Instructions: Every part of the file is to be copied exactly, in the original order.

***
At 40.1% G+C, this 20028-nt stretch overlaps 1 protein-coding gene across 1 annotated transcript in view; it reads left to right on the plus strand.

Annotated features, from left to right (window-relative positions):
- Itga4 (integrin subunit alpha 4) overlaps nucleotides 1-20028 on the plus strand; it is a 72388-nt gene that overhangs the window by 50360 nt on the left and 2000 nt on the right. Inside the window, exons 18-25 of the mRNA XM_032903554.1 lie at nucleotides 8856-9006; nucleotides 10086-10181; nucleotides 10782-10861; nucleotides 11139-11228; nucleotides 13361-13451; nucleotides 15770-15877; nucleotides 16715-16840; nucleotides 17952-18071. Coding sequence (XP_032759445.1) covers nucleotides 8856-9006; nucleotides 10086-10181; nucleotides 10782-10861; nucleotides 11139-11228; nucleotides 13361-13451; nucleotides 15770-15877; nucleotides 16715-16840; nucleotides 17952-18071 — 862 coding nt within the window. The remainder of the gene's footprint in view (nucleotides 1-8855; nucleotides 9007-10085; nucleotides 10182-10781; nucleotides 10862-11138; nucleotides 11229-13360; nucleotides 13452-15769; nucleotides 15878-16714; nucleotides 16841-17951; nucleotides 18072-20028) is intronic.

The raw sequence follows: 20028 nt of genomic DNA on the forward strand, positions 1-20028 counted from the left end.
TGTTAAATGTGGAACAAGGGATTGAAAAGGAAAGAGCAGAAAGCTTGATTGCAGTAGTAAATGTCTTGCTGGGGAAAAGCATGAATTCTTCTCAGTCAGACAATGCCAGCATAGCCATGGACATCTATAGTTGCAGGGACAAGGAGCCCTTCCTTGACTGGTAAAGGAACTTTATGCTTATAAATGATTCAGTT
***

At 40.1% G+C, this 20028-nt stretch overlaps 1 protein-coding gene across 1 annotated transcript in view; it reads left to right on the plus strand.

Annotated features, from left to right (window-relative positions):
- Itga4 (integrin subunit alpha 4) overlaps nucleotides 1-20028 on the plus strand; it is a 72388-nt gene that overhangs the window by 50360 nt on the left and 2000 nt on the right. Inside the window, exons 18-25 of the mRNA XM_032903554.1 lie at nucleotides 8856-9006; nucleotides 10086-10181; nucleotides 10782-10861; nucleotides 11139-11228; nucleotides 13361-13451; nucleotides 15770-15877; nucleotides 16715-16840; nucleotides 17952-18071. Coding sequence (XP_032759445.1) covers nucleotides 8856-9006; nucleotides 10086-10181; nucleotides 10782-10861; nucleotides 11139-11228; nucleotides 13361-13451; nucleotides 15770-15877; nucleotides 16715-16840; nucleotides 17952-18071 — 862 coding nt within the window. The remainder of the gene's footprint in view (nucleotides 1-8855; nucleotides 9007-10085; nucleotides 10182-10781; nucleotides 10862-11138; nucleotides 11229-13360; nucleotides 13452-15769; nucleotides 15878-16714; nucleotides 16841-17951; nucleotides 18072-20028) is intronic.

The raw sequence follows: 20028 nt of genomic DNA on the forward strand, positions 1-20028 counted from the left end.
TGTTAAATGTGGAACAAGGGATTGAAAAGGAAAGAGCAGAAAGCTTGATTGCAGTAGTAAATGTCTTGCTGGGGAAAAGCATGAATTCTTCTCAGTCAGACAATGCCAGCATAGCCATGGACATCTATAGTTGCAGGGACAAGGAGCCCTTCCTTGACTGGTAAAGGAACTTTATGCTTATAAATGATTCAGTT